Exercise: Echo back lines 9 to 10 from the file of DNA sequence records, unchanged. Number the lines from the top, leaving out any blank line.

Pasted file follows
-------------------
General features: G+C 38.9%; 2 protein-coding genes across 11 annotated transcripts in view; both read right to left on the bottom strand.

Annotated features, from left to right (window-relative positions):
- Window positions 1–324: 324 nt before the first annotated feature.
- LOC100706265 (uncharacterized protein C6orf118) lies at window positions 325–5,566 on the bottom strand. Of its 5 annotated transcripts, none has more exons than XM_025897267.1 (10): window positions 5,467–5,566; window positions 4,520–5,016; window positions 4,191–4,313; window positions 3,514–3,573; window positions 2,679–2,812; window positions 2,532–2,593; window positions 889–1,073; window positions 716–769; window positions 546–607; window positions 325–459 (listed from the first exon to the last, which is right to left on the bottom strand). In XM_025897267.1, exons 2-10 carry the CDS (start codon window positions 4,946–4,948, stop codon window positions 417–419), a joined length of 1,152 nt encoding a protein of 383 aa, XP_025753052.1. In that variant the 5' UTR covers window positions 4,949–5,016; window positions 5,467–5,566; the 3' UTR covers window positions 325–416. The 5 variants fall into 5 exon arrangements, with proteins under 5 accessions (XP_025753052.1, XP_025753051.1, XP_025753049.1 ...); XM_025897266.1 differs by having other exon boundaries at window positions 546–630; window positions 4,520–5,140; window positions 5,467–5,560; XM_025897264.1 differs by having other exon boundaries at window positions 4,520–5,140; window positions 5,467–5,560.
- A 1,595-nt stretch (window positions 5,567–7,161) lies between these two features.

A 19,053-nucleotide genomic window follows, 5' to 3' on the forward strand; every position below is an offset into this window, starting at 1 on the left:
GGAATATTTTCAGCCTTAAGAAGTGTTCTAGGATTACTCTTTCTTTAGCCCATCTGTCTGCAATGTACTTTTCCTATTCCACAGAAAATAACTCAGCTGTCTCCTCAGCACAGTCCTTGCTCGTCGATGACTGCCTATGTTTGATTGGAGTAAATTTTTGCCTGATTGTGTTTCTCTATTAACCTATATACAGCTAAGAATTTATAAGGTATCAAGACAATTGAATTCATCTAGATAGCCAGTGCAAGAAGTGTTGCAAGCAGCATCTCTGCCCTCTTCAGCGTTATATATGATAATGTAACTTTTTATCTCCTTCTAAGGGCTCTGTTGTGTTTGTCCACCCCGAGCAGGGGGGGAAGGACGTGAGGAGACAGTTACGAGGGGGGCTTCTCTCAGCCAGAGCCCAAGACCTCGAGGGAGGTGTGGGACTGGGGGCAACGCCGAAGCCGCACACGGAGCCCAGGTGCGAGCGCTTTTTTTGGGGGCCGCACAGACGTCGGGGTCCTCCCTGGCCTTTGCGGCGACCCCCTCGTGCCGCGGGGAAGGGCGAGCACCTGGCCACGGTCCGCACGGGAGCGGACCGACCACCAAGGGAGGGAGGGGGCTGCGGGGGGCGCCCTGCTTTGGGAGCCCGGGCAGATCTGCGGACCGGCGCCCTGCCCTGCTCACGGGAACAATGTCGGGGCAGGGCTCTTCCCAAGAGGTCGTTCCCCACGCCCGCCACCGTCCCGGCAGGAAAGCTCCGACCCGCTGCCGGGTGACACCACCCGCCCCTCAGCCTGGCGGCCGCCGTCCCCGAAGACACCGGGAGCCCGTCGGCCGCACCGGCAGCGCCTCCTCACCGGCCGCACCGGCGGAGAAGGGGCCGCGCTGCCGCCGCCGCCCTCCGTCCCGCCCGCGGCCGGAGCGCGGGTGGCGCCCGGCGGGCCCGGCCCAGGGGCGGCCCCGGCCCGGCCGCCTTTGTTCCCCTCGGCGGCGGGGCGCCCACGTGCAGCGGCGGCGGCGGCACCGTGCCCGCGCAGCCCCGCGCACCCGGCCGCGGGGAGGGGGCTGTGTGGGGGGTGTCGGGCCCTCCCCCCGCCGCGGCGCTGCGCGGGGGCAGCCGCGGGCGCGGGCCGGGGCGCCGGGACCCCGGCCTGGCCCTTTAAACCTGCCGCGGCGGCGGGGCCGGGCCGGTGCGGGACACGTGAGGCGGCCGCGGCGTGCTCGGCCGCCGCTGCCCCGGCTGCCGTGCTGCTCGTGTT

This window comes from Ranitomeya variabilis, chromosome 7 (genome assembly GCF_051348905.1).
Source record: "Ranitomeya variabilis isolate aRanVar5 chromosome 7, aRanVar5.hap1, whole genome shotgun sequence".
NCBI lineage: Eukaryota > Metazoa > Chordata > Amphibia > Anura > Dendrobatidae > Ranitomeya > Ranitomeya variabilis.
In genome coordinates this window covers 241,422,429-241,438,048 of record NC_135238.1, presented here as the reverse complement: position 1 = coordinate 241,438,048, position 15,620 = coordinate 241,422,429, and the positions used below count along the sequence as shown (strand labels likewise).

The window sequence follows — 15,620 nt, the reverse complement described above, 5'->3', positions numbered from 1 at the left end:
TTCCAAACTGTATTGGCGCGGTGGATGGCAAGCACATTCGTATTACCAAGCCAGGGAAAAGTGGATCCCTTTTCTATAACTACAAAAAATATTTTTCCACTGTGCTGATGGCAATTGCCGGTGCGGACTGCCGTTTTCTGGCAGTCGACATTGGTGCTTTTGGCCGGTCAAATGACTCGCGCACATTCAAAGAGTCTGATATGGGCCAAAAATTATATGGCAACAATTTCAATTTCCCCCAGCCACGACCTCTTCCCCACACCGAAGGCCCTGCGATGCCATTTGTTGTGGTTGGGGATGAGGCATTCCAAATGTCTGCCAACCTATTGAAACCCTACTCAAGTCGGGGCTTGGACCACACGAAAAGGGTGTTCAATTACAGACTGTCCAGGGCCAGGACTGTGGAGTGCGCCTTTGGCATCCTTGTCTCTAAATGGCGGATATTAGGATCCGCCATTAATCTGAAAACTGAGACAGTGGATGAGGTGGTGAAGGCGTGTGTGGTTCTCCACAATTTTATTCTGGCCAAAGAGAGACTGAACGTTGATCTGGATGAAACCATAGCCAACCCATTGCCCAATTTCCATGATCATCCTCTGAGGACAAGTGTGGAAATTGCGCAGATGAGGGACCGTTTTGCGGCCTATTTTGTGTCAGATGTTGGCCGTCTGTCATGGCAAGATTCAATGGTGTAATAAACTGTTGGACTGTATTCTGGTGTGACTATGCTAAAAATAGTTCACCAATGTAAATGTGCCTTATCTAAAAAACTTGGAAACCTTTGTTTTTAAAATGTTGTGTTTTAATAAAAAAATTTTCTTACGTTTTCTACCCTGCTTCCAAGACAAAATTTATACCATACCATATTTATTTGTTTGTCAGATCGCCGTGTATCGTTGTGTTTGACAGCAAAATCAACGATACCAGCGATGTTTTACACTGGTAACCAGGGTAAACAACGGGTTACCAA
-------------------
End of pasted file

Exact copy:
Source record: "Ranitomeya variabilis isolate aRanVar5 chromosome 7, aRanVar5.hap1, whole genome shotgun sequence".
NCBI lineage: Eukaryota > Metazoa > Chordata > Amphibia > Anura > Dendrobatidae > Ranitomeya > Ranitomeya variabilis.